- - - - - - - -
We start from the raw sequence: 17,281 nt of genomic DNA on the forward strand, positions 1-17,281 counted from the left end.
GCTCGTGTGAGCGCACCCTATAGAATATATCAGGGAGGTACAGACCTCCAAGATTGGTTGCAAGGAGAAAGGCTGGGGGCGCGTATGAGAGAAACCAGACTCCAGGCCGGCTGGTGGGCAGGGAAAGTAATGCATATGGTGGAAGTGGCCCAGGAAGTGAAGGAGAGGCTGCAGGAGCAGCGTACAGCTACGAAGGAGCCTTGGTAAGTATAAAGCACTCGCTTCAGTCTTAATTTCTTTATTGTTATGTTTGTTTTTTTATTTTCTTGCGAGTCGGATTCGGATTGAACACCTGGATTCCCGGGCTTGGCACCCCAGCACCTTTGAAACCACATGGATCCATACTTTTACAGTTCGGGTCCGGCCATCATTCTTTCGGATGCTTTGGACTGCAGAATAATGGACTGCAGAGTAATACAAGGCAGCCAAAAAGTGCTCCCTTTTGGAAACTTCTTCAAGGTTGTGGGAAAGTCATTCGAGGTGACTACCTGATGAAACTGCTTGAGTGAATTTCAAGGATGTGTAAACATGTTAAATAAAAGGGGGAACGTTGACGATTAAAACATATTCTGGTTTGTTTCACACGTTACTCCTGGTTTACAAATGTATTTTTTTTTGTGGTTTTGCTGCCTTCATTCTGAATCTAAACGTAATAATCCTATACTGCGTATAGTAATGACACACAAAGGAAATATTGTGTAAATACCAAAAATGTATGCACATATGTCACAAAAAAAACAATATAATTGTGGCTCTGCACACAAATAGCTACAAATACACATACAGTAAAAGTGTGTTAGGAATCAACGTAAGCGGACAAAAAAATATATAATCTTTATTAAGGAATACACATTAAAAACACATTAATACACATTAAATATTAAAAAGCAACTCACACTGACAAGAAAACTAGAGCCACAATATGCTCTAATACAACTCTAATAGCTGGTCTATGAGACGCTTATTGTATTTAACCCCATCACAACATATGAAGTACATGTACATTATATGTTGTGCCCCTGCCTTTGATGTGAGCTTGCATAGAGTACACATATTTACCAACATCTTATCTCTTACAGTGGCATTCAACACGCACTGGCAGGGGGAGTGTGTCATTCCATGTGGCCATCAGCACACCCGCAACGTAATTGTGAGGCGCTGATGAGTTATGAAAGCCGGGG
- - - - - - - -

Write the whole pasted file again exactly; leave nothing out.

We start from the raw sequence: 17,281 nt of genomic DNA on the forward strand, positions 1-17,281 counted from the left end.
GCTCGTGTGAGCGCACCCTATAGAATATATCAGGGAGGTACAGACCTCCAAGATTGGTTGCAAGGAGAAAGGCTGGGGGCGCGTATGAGAGAAACCAGACTCCAGGCCGGCTGGTGGGCAGGGAAAGTAATGCATATGGTGGAAGTGGCCCAGGAAGTGAAGGAGAGGCTGCAGGAGCAGCGTACAGCTACGAAGGAGCCTTGGTAAGTATAAAGCACTCGCTTCAGTCTTAATTTCTTTATTGTTATGTTTGTTTTTTTATTTTCTTGCGAGTCGGATTCGGATTGAACACCTGGATTCCCGGGCTTGGCACCCCAGCACCTTTGAAACCACATGGATCCATACTTTTACAGTTCGGGTCCGGCCATCATTCTTTCGGATGCTTTGGACTGCAGAATAATGGACTGCAGAGTAATACAAGGCAGCCAAAAAGTGCTCCCTTTTGGAAACTTCTTCAAGGTTGTGGGAAAGTCATTCGAGGTGACTACCTGATGAAACTGCTTGAGTGAATTTCAAGGATGTGTAAACATGTTAAATAAAAGGGGGAACGTTGACGATTAAAACATATTCTGGTTTGTTTCACACGTTACTCCTGGTTTACAAATGTATTTTTTTTTGTGGTTTTGCTGCCTTCATTCTGAATCTAAACGTAATAATCCTATACTGCGTATAGTAATGACACACAAAGGAAATATTGTGTAAATACCAAAAATGTATGCACATATGTCACAAAAAAAACAATATAATTGTGGCTCTGCACACAAATAGCTACAAATACACATACAGTAAAAGTGTGTTAGGAATCAACGTAAGCGGACAAAAAAATATATAATCTTTATTAAGGAATACACATTAAAAACACATTAATACACATTAAATATTAAAAAGCAACTCACACTGACAAGAAAACTAGAGCCACAATATGCTCTAATACAACTCTAATAGCTGGTCTATGAGACGCTTATTGTATTTAACCCCATCACAACATATGAAGTACATGTACATTATATGTTGTGCCCCTGCCTTTGATGTGAGCTTGCATAGAGTACACATATTTACCAACATCTTATCTCTTACAGTGGCATTCAACACGCACTGGCAGGGGGAGTGTGTCATTCCATGTGGCCATCAGCACACCCGCAACGTAATTGTGAGGCGCTGATGAGTTATGAAAGCCGGGG